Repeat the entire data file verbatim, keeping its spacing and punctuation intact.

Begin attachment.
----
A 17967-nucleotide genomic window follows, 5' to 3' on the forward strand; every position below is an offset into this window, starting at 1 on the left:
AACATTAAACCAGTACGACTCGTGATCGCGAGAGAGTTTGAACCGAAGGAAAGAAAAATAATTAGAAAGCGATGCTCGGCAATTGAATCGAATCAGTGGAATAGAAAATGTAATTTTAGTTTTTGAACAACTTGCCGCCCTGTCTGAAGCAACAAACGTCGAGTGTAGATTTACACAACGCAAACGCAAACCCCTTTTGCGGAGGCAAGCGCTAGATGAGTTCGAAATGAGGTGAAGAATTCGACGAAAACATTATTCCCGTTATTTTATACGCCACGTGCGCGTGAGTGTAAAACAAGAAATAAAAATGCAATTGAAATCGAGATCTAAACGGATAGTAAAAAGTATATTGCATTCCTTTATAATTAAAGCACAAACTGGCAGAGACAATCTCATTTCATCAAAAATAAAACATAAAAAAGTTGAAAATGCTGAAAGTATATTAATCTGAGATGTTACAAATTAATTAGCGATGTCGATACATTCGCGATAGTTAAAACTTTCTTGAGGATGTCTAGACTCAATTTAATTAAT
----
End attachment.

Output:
A 17967-nucleotide genomic window follows, 5' to 3' on the forward strand; every position below is an offset into this window, starting at 1 on the left:
AACATTAAACCAGTACGACTCGTGATCGCGAGAGAGTTTGAACCGAAGGAAAGAAAAATAATTAGAAAGCGATGCTCGGCAATTGAATCGAATCAGTGGAATAGAAAATGTAATTTTAGTTTTTGAACAACTTGCCGCCCTGTCTGAAGCAACAAACGTCGAGTGTAGATTTACACAACGCAAACGCAAACCCCTTTTGCGGAGGCAAGCGCTAGATGAGTTCGAAATGAGGTGAAGAATTCGACGAAAACATTATTCCCGTTATTTTATACGCCACGTGCGCGTGAGTGTAAAACAAGAAATAAAAATGCAATTGAAATCGAGATCTAAACGGATAGTAAAAAGTATATTGCATTCCTTTATAATTAAAGCACAAACTGGCAGAGACAATCTCATTTCATCAAAAATAAAACATAAAAAAGTTGAAAATGCTGAAAGTATATTAATCTGAGATGTTACAAATTAATTAGCGATGTCGATACATTCGCGATAGTTAAAACTTTCTTGAGGATGTCTAGACTCAATTTAATTAAT